The following example should illustrate why the Fair Tax is superior to the current federal tax system.

Let’s assume that a certain product type will be sold under 2 different tax system: under the current system and under the Fair Tax system.

1) Under the current system:

Assumptions:

The federal CIT has been rounded to 40% for simplicity.

All the 4 businesses analyzed are based in Texas, which does not levy a state CIT.

Federal payroll taxes are ignored. (With federal payroll taxes calculated into these equations, the price of the product would’ve been higher than it is.)

The raw material provider dugs the raw material out of the ground at a cost of $10. He sells it to the first level manufacturer at a price of $20, because he must make a profit margin big enough to pay the CIT and earn a profit of $6.

The cost of the product when the RMP sells it: $10+$6+$4=$20.

The first-level manufacturer buys the raw material for $20, processes it at a cost of $5, and sells it to the second level manufacturer at a price of $50 (because he must cover the cost of the purchase of the raw material, cover the cost of processing, and make a profit large enough to pay the 40% federal CIT and make a net profit of $5).

$20+$5+$20+$5=$50.

The second level manufacturer buys this thing at a price of $50, processes it at a price of $5, and sells it to the retail store at a price of $100, because he must pay a 40% CIT (i.e. $40) and make a net profit of $5.

$50+$5+$40+$5=$100.

The retail store buys the final product at a price of $100 and sells it at a price of $180, because it must pay a 40% CIT (i.e. $72) and make a net profit of $8. This is, of course, a minimalist assumption. Almost every retail store requires a higher net profit, which means that the real price of the final product is much higher than $180.

$100+$72+$8=$180.

The price paid by an American consumer (with all the taxes embedded): $180.

2) Under the Fair Tax:

The raw material provider produces the raw material at a price of $10 and must make a profit margin of $6, so he sells the RM to the first level manufacturer at a price of $16.

No federal taxes, no federal tax audit.

$10+$6=$16.

The first level manufacturer buys it, processes it at a cost of $5, and makes a $5 profit margin. So he sells this thing to the second-level manufacturer at a price of $26.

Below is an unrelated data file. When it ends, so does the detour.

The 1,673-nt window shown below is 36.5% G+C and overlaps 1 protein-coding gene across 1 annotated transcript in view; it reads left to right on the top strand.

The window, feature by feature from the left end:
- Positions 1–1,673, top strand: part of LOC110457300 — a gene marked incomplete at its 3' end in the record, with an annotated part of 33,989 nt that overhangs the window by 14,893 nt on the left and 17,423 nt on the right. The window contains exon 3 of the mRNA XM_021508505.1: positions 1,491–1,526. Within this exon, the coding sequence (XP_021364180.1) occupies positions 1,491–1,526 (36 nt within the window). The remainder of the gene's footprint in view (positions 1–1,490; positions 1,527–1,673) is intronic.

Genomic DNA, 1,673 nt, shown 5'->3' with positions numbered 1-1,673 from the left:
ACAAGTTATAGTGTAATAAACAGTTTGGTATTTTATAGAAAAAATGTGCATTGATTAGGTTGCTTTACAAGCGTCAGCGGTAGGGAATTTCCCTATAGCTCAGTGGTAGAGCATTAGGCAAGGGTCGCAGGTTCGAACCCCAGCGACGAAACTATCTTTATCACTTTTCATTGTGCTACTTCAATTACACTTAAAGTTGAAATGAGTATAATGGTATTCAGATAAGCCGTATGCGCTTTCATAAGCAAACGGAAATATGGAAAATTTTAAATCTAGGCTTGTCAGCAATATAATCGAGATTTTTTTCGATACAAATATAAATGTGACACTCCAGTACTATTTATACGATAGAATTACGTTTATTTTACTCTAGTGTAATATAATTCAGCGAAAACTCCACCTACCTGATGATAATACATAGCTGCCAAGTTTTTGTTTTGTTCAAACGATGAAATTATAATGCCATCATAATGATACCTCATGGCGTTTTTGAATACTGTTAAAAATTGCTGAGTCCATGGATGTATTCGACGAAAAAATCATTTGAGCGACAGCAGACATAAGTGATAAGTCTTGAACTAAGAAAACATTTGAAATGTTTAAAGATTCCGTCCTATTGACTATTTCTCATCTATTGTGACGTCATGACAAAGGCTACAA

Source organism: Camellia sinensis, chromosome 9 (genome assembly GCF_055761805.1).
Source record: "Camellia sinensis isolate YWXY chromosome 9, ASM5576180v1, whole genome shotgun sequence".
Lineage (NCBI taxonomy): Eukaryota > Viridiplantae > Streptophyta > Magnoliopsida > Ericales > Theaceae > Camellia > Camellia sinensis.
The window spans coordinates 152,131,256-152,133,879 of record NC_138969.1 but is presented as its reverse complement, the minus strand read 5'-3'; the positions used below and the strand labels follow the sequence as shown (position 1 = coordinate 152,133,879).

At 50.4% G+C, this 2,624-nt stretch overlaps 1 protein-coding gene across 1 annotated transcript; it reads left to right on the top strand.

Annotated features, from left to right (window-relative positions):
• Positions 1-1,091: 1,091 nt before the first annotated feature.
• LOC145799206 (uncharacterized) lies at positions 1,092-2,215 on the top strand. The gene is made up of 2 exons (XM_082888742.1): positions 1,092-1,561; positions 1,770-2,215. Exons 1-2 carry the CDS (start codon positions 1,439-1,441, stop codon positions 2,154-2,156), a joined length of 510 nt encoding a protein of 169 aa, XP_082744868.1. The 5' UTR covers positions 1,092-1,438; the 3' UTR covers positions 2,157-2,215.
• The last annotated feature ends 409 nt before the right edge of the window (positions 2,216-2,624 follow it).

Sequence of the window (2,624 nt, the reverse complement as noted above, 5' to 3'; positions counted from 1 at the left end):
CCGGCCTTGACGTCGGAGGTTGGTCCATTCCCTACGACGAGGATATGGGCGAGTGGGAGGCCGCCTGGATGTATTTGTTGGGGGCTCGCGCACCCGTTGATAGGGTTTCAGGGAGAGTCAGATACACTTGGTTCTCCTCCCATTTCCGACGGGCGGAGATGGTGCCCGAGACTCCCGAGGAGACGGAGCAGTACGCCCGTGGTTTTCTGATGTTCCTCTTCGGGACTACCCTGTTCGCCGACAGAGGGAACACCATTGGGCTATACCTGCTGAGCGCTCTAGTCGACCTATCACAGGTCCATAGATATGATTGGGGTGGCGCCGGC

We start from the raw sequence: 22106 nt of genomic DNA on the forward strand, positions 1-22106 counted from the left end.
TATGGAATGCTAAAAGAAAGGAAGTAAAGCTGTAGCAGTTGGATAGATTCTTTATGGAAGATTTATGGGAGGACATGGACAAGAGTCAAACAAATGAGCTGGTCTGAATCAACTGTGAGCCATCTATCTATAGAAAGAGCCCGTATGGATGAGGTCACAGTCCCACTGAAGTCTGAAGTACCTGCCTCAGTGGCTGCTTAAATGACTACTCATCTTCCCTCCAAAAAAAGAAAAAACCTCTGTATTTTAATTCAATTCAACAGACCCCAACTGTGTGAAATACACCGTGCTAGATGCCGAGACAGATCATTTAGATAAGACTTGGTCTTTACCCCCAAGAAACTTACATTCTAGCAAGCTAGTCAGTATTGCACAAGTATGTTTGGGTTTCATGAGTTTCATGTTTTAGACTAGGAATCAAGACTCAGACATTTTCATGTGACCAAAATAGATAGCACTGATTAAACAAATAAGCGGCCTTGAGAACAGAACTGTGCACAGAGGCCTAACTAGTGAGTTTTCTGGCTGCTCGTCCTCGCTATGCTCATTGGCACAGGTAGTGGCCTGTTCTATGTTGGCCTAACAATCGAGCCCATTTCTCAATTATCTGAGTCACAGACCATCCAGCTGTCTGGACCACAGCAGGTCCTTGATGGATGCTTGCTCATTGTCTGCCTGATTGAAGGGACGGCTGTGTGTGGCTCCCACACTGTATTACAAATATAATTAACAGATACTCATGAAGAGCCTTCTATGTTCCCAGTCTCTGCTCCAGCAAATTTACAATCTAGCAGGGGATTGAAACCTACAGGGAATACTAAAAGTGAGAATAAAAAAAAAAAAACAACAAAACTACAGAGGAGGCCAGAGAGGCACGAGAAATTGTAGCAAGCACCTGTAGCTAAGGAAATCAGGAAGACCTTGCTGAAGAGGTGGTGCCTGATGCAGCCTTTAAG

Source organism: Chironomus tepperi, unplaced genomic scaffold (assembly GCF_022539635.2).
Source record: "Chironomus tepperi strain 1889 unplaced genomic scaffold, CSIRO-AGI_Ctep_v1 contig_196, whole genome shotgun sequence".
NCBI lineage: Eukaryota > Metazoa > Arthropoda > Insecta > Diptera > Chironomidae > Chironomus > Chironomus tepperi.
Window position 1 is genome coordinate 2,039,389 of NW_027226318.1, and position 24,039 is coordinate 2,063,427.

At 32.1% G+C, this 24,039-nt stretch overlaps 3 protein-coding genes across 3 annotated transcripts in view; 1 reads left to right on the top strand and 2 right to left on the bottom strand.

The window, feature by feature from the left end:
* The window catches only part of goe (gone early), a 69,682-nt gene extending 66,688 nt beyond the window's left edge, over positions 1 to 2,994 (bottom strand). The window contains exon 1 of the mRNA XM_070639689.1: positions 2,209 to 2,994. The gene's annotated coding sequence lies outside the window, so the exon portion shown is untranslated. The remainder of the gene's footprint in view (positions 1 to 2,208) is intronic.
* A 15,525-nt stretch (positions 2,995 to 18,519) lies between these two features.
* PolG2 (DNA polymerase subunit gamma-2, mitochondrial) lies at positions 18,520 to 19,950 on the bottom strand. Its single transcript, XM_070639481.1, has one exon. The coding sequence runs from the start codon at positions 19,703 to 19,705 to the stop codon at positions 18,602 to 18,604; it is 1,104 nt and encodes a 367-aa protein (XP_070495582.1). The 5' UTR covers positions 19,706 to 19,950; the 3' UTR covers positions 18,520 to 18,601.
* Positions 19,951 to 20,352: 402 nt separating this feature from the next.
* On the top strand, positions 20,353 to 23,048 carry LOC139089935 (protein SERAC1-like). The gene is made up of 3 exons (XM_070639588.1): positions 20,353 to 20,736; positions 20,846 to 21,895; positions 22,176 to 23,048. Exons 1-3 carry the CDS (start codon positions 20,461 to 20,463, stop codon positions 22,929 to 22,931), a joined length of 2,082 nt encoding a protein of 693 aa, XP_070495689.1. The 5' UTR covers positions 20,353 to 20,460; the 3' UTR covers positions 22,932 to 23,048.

No federal taxes, no federal tax audit.

$16+$5+$5=$26.

The second level manufacturer buys this thing, processes it at a cost of $5, and sells it to the retail store at a $36 price (he must make a profit of $5).

No federal taxes, no federal tax audit.

$26+$5+$6=$36.

The retail store buys the final product for $36, and sells it to the consumer at a price of $54.12 (without the FT the price is $44, because the retail store must make a $8 profit on this product, plus a 23% FT.

Only a retail store pays a federal tax (namely, the Fair Tax), and only retail stores are subjected to federal tax audits – conducted by state tax auditors.

The price of the product under the current system: $180.

The price of the product under the FT: $54.12.

Under either tax system, you would pay federal taxes embedded in the prices of the products you buy. The difference?

Under the current system, you will pay massive, oppressive, hidden, untransparent taxes (passed on to you by corporations), e.g. the federal corporate income tax and the federal employer payroll tax (a payroll tax paid by employers; it’s an additional tax to the payroll tax paid by employees).

Under the Fair Tax system, you would pay only one, mild, transparent, uniform, simple tax: a 23% sales tax called the Fair Tax.

Zbig,

Sorry, but your analysis makes no sense. Income taxes apply only to profits, and your initial 60% profit margin seems much too high. Perhaps you might redo your analysis using a 10% profit margin and apply the income tax to profits only. Also, for the Fairtax calculations, you must add 30% to cost plus profit, not 23%, in order to get a 23% inclusive retail price.

Using 2007 actual revenue data, with retail sales of $9.5 trillion, (durables, non durables, and services), businesses paid $291 billion in income taxes or 3% of sales; $435 billion in payroll contributions or 4.5% of sales, and $147 billion in compliance costs or 1.5% of sales. Add them up and total tax related costs for all businesses in 2007 averaged 9% of sales. Should the Fairtax be put in place, businesses could reduce their costs by 9%, and after adding the 30% sales tax, retail prices will rise by an average of 18%. (1.00 x .91 x 1.30 = 1.18)

I would hope that you would agree that businesses can’t reduce their costs by any more than they actually paid. Using a different year data, the result might change a little, but I only had 2007 data to use.